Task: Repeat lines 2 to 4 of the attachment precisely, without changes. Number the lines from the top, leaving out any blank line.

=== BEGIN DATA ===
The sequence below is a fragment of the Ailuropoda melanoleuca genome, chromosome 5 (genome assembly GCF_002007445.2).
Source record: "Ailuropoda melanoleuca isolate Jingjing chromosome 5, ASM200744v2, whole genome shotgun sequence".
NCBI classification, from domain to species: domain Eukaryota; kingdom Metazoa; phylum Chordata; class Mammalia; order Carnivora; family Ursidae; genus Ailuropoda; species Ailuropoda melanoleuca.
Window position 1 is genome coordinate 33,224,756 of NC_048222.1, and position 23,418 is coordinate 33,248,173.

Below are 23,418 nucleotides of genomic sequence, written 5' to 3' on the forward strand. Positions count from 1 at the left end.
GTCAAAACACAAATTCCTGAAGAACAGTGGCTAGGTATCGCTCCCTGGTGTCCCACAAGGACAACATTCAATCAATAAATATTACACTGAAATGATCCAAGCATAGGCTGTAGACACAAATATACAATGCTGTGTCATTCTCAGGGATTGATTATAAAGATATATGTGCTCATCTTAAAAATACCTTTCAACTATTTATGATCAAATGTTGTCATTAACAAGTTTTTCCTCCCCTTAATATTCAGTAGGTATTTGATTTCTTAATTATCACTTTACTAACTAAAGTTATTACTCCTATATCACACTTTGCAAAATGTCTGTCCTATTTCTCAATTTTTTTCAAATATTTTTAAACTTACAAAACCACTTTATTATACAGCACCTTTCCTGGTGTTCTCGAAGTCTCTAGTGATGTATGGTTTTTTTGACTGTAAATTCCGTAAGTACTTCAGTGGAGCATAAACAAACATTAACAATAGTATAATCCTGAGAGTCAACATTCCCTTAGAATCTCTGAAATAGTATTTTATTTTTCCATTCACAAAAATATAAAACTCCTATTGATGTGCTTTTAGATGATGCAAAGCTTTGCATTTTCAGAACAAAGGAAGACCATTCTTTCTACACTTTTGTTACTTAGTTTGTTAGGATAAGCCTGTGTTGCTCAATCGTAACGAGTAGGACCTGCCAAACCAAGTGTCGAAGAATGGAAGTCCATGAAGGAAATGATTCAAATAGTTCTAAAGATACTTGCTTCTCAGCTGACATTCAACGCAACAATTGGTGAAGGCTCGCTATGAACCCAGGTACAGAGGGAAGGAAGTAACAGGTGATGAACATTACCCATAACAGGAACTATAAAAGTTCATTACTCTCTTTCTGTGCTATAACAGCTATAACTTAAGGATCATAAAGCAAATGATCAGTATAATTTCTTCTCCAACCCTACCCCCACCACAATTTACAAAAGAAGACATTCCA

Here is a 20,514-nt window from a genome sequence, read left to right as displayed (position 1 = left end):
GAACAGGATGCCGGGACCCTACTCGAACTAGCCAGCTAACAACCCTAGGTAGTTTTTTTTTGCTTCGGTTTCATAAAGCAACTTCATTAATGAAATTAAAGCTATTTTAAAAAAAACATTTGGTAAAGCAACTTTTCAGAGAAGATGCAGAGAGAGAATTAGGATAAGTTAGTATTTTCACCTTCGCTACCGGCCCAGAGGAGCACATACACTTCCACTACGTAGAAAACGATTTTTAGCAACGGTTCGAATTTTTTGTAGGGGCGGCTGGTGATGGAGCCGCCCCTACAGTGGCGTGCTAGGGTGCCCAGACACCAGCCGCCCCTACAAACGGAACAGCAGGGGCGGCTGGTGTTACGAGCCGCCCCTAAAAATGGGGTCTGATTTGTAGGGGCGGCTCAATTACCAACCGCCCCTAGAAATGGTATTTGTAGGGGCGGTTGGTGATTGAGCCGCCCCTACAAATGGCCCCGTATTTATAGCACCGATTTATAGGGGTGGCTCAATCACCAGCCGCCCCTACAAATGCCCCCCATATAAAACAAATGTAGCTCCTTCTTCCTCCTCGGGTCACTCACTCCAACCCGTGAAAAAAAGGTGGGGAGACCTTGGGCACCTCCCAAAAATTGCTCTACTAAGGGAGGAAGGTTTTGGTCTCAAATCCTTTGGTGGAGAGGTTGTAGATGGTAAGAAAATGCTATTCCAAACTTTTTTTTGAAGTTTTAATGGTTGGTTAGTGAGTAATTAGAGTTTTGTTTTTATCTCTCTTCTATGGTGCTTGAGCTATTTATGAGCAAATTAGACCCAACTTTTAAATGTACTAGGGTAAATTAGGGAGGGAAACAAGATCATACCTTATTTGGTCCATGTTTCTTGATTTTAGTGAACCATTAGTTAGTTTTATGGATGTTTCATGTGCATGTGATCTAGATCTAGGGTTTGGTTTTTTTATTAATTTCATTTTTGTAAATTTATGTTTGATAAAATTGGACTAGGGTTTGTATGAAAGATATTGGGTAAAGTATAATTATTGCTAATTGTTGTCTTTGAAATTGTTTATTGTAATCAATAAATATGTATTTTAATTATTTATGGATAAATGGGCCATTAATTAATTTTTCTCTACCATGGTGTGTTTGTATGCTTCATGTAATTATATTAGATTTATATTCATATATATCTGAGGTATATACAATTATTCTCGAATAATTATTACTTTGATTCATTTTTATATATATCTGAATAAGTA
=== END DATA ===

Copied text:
Source record: "Ailuropoda melanoleuca isolate Jingjing chromosome 5, ASM200744v2, whole genome shotgun sequence".
NCBI classification, from domain to species: domain Eukaryota; kingdom Metazoa; phylum Chordata; class Mammalia; order Carnivora; family Ursidae; genus Ailuropoda; species Ailuropoda melanoleuca.
Window position 1 is genome coordinate 33,224,756 of NC_048222.1, and position 23,418 is coordinate 33,248,173.